This Week in CFD

New Releases

Starfish for rarefied gas/plasma flows. Image from Particle in Cell.

  • FE-DESIGN released TOSCA Fluid 2.3.0 for fluid flow topology optimization. This new version has an enhanced GUI, shorter computation times, and improved reconstruction of the final design.
  • Particle in Cell completed development of a new 2D rarified gas/plasma solver called Starfish.
  • MicroCFD version 1.8 now supports multi-core CPUs and NVIDIA GPUs for improved performance.
  • Hibou Scientific Software released Khamsin v0.8, a SketchUp plugin for CFD modeling. (Note: OpenFVM is no longer supported.)


News in Brief

  • Simulation Works, maker of the KUBRIX mesh generation software, has been acquired by Itasca Consulting, consultants and software providers to the geomechanics, hydrogeological, and microseismics communities.
  • NASA’s Technology Transfer Portal is your starting point for adding NASA technology, including CFD, to your company’s portfolio.
  • CD-adapco published the latest issue of their Academics Newsletter including the announcement that Donald Riedeberger from the University of Stuttgart won the 2012 academic simulation image contest with a visualization of the boundary layer transition on a dolphin. [Image too small to be included here.]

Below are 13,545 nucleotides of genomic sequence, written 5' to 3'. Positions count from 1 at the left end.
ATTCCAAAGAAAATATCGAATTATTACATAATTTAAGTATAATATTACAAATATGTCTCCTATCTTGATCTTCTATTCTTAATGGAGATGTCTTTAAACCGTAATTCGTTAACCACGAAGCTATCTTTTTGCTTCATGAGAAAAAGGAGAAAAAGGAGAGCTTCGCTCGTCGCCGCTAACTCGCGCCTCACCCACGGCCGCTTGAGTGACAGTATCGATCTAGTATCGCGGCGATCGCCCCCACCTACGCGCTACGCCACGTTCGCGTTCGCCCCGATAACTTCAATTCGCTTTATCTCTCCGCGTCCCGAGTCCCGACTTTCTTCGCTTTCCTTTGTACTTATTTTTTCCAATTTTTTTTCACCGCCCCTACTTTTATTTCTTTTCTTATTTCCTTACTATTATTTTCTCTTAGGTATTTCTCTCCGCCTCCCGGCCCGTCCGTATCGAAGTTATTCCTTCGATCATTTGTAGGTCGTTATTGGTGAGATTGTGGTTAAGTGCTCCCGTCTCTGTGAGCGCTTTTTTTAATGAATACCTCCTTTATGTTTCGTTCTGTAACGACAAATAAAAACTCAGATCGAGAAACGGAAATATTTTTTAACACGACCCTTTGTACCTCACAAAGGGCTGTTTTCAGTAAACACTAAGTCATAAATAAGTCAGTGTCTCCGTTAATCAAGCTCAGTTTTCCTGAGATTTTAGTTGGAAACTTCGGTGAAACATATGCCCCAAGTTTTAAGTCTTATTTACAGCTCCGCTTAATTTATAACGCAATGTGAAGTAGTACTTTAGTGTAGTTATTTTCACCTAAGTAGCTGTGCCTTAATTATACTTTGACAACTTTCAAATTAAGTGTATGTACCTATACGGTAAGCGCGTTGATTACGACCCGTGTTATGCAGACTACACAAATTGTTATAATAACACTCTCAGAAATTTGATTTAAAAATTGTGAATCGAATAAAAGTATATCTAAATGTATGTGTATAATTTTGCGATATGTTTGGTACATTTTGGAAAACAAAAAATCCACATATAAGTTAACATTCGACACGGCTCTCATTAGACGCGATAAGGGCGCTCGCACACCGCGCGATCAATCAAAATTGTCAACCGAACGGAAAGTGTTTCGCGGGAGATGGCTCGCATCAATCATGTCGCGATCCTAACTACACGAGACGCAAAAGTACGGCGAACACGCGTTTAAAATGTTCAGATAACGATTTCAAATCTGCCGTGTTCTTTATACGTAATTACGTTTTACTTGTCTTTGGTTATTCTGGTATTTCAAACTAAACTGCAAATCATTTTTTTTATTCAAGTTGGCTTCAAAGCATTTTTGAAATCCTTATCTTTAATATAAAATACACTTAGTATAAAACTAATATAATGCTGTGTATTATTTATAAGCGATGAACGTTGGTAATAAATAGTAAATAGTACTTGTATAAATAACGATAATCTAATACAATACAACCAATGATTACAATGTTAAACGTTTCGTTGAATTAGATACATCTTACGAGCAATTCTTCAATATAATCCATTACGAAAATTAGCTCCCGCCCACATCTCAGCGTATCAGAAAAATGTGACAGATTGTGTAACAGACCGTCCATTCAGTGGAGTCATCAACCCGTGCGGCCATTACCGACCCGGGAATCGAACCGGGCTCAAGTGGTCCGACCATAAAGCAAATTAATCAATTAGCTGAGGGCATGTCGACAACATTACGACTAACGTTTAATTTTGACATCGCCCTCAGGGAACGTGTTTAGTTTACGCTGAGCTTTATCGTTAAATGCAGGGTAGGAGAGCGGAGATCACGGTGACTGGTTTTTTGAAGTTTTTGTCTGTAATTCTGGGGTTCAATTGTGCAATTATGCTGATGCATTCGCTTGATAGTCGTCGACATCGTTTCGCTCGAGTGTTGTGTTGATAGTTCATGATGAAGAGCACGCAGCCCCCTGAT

• Results from the 1st AIAA Aeroelastic Prediction Workshop are available online.
  • The Role of CFD in Water Treatment from Siemens
  • IDAC shares this video of synthetic external flow vorticity generation.
  • There’s a job opening for a mesh generation software developer in the Seattle area.

Voronoi Egg

A Voronoi polyhedra on an ellipsoid decorated Nantes, France this summer.

Ah, France. The food, the wine, the art. The city of Nantes held a summer festival during which artists were asked to make us think about urban space. One installation (shown above) featured a bizarre egg. “All at once, immense and immaterial, Vorono├» is a phantom architecture. The closest you get the most invisible it becomes. In it centre you completly forget it and appreciate the view standing on a tree.”

Read more about the concept behind this piece and see more photographs of it including its construction.

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